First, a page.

WASHINGTON (Reuters) – Britain’s financial services minister sought to reassure U.S. counterparts on Wednesday that the UK’s bout of debt market instability last fall was a one-time event and it has returned to stable government and remains a solid partner for Washington and Wall Street.
Andrew Griffith, Britain’s economic secretary to the Treasury, told Reuters in an interview that Prime Minister Rishi Sunak’s economic plan was lending confidence to financial markets that Britain can withstand a difficult economic environment ahead.
“We are back to stability, we are open for business. There’s clear political leadership,” Griffith said. “The prime minister’s set out his objectives for 2023, halving inflation, getting the economy back to growth and debt reduction over the medium term.”
The sales job is a challenging one as Britain tips into recession this year, battles high inflation and a cost-of-living crisis while underperforming its European peers.
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Some investors have begun rethinking their support for Britain’s economy after months of political turmoil, persistent Brexit uncertainties and a recession the Bank of England said could last into 2024. Details of many of Sunak’s plans to revive Britain’s economy have yet to be announced.
But Griffith said the turmoil brought on by former Prime Minister Liz Truss’ tax and spending plans was a one-time mistake, and solid fiscal and growth plans were now taking shape.
“That was a moment in time,” he said. “People understand the strength of UK institutions,” he said.
In Washington, Griffith met with U.S. Deputy Treasury Secretary Wally Adeyemo, Securities and Exchange Commission chair Gary Gensler, and officials at other regulatory institutions, including the Federal Reserve and the Commodity Futures Trading Commission.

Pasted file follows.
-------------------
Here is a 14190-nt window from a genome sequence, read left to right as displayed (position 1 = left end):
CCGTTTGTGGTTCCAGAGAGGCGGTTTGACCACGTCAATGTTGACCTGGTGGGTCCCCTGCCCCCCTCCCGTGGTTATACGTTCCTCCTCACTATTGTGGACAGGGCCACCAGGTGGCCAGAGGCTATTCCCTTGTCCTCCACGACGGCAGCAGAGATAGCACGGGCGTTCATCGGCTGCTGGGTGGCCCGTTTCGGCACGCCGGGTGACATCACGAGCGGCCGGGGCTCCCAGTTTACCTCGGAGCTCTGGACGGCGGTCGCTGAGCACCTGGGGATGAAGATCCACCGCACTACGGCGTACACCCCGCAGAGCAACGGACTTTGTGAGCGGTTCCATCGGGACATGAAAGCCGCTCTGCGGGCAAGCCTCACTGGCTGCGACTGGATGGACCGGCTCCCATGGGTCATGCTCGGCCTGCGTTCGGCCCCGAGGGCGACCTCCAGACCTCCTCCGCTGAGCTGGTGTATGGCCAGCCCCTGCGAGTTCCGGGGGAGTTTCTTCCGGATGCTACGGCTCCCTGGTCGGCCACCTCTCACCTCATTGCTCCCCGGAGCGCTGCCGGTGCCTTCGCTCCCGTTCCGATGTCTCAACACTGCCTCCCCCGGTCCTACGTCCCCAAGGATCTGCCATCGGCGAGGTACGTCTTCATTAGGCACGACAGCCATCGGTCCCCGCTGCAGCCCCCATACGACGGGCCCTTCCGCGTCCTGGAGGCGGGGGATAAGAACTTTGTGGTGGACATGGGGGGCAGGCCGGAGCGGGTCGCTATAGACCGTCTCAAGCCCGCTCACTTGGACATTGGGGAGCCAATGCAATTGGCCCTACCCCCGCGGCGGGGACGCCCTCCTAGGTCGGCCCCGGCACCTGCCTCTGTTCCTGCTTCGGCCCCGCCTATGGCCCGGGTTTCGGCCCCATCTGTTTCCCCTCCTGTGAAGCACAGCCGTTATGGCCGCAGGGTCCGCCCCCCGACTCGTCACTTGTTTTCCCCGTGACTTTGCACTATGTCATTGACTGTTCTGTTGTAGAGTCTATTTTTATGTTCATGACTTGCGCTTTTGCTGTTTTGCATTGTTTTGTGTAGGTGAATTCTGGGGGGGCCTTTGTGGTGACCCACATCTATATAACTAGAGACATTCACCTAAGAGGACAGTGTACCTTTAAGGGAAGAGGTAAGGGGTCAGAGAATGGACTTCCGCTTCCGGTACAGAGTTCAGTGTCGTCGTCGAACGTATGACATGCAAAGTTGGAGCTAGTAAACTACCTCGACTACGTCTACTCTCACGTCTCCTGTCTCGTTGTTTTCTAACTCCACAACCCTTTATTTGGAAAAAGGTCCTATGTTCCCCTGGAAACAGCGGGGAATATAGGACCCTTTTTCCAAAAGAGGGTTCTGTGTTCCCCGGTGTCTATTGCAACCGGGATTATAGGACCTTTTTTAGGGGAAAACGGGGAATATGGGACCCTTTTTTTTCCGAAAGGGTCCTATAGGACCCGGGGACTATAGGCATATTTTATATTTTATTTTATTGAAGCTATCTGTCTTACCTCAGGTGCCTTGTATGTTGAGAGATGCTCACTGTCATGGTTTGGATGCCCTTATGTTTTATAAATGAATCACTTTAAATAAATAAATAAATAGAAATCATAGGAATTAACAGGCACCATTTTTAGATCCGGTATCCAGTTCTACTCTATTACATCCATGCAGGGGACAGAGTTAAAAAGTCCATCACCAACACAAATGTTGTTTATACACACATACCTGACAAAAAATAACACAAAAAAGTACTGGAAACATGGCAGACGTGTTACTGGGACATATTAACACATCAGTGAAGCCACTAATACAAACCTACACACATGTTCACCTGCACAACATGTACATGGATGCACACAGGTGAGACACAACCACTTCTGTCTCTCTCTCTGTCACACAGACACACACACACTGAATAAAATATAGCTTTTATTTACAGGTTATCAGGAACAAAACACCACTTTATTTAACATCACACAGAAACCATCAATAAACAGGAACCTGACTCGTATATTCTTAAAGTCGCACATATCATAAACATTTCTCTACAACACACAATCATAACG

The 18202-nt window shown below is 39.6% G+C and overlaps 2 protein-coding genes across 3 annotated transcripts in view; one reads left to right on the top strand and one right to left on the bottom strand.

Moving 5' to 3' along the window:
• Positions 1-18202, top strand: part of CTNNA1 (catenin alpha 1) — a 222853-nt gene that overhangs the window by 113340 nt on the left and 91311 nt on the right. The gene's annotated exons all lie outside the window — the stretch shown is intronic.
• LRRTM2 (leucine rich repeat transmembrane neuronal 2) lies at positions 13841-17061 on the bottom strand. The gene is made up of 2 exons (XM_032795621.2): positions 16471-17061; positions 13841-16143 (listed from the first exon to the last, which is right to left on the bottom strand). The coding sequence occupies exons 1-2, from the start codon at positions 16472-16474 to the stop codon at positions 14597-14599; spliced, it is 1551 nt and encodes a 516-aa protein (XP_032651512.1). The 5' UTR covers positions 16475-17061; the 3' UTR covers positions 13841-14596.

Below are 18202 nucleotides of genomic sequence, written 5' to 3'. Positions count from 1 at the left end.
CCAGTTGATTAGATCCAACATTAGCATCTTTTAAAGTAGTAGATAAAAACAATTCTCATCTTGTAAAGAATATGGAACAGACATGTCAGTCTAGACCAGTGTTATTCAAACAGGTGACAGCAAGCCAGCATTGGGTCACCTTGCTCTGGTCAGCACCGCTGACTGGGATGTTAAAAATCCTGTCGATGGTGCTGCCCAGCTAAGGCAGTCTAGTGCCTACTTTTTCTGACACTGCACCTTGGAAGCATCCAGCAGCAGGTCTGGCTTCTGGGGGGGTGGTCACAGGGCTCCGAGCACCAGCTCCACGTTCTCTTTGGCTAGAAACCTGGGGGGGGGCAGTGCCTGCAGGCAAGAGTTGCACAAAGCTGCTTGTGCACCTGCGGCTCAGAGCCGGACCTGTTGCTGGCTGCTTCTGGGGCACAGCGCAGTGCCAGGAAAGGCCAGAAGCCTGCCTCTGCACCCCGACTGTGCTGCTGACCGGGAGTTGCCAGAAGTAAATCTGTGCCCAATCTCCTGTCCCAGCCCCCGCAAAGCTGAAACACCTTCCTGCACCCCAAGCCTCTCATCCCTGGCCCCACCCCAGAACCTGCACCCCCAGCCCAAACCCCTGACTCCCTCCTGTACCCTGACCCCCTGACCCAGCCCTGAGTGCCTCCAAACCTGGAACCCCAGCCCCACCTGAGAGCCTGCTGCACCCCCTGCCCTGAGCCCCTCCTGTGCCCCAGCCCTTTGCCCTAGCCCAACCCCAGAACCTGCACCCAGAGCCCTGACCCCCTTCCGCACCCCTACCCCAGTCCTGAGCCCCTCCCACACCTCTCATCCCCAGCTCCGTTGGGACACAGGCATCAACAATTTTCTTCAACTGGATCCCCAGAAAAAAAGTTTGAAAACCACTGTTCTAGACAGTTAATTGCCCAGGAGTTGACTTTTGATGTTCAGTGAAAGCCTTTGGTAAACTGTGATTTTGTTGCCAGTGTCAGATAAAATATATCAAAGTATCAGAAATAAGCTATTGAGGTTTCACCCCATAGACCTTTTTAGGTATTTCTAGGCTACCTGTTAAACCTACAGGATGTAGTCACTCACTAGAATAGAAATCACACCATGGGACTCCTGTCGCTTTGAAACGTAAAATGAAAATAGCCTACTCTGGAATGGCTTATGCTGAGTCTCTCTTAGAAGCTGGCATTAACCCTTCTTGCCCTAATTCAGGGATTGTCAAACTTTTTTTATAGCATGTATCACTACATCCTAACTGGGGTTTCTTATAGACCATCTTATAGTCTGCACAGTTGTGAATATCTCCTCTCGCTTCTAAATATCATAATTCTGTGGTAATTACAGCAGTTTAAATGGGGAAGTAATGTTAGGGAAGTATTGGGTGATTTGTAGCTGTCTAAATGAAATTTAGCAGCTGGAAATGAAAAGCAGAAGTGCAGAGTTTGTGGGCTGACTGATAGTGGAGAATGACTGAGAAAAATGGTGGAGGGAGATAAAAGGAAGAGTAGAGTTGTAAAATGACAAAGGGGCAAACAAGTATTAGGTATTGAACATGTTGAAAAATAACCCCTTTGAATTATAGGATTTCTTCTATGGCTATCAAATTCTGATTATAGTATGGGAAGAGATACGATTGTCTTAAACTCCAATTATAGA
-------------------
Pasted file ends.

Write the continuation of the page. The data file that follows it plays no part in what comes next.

Griffith said he was also discussing Sunak’s plans to revive UK growth by encouraging more investment in several key sectors, including life sciences, technology, financial services and fintech.
Under his remit, this includes the Sunak government’s proposed reforms to bolster the City of London’s status as a global financial center, which has been under strain since Brexit ushered in new competition from Amsterdam, Paris and Frankfurt.
The so-called “Edinburgh Reforms”, call for a review of rules put in place after the 2008-2009 financial crisis, and easing capital requirements for smaller lenders.
The reforms aim to make financial markets work more efficiently through faster trade settlements and more appropriate regulation and coordinated development of fintech and crypto currency markets with other financial capitals, he said.
Asked about the potential for layoffs in the City of London as major banks such as Goldman Sachs and Citigroup prepare to cut thousands of jobs, Griffith said London would thrive as a banking center amid economic headwinds.
“I understand as we look at a different rate environment, as people look at the global macro, they will take decisions, quite rightly themselves, about right-sizing their organizations for the amount of business they expect to do,” he said. “But London remains competitive.”
(Reporting by David Lawder; Editing by Lincoln Feast.)
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